As is the usual Iron Shipwright practice, the hull is cast as one piece. The hull is about 13.5 inches long, which scales out nicely to the real Ohio’s length of 393 feet, while the beam of just under 2.4 inches scale out to the 72 feet of beam on the real thing. The upper part of the hull is nicely cast, with very few voids or pin holes in the deck, deck fittings or superstructure. The bilge keels – which are sometimes poorly cast on full hull kits – are also well done and require only minor cleanup. The poorest part of the hull is the protrusions for the shafts to go into the hull.

The bottom of the hull has a prominent “rib” of resin over pour, with a resin stub in the center of the hull – but these can be easily removed. There are also many small pin holes along the bottom of the hull. Again, these are easily fixed with putty, and are confined only to the bottom of the hull. All in all, this is one of the better hulls I’ve seen on an Iron Shipwright kit.

The rudder and prop shafts are pretty well cast, you still may want to replace the shafts with brass rod for added strength. As I write this, I realize that there were no props, searchlights or anchor handling cranes in the kit. I’m sure a call to ISW will have the parts on their way to me in short order.

One thing I’ve noticed with ISW kits is that the smaller parts are usually the weakest part of their kits. While the quality of the hulls and larger parts has improved, sometimes the smaller parts have issues. In the Ohio, the funnels are well cast, the turrets, ships boats and cranes are decently cast, but the ventilators and some of the parts for the superstructure aren’t as good, with holes, voids and seams. Commander’s customer service is legendary, so if you are unhappy with any parts, I suggest you call for replacement parts.

Two photo-etch frets are included with the model. One has three cages masts on it, which gives you some room for error, while the second fret has railings, inclined ladders and funnel caps. The photo-etch is good, but I’d like to see Iron Shipwright start doing some relief etching on their photo-etch moving forward.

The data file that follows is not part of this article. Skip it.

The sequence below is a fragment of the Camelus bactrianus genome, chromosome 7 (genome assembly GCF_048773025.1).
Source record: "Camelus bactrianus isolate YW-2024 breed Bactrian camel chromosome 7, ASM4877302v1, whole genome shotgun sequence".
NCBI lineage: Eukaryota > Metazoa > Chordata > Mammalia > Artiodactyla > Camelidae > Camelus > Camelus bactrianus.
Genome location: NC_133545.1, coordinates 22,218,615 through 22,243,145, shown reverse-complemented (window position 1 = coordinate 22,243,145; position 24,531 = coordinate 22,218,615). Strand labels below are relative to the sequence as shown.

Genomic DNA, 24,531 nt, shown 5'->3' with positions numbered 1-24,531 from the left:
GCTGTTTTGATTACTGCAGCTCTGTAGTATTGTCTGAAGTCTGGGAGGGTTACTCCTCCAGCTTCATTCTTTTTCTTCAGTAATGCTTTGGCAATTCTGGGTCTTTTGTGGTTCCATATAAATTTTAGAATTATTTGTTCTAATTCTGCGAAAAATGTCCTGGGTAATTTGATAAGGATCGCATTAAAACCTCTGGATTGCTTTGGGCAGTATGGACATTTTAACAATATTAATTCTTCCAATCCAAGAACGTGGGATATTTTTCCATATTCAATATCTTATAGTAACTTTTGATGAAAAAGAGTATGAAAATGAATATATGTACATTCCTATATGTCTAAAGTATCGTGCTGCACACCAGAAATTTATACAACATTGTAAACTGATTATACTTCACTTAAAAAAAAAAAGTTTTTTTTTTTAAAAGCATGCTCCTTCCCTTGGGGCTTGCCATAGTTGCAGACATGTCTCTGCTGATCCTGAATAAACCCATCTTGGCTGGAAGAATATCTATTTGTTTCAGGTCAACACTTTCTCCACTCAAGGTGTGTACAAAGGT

I have about 10 or 12 Iron Shipwright kits in my stash. The earlier kits, like the New Mexico and Arkansas, had comprehensive instructions in them. Later kits, like the HMS Invincible, USS Oklahoma and USS Illinois, have very rudimentary instructions. The instructions in the USS Ohio are better than some of the recent kits, but still could use improvement. I’d like to see a plan and profile view of the ships in the instructions to go along with what is already included. I think that would help the modeler with the placement of parts and photo-etch.


The release of the USS Ohio is a welcome addition to the list of United States Navy pre-dreadnoughts produced by Iron Shipwrights. A USS New Jersey (BB-16) has just been released – hopefully this means a Connecticut-class will be in the offing (Update: The Connecticut was eventually released).

For the most part, the model is well cast and appears to be in scale. Without a set of plans, I can’t vouch for the accuracy, but the kit appears to match photos and line drawings. The weakest part of this kit are the small parts and instructions, but that shouldn’t prevent you from being able to build a decent replica of this pre-dreadnought battleship for your collection. My verdict: I would recommend this model to anyone who’s built a resin kit and has some photo-etch experience under their belt.

The USS Ohio retails for $225.95. I purchased mine directly from Iron Shipwright.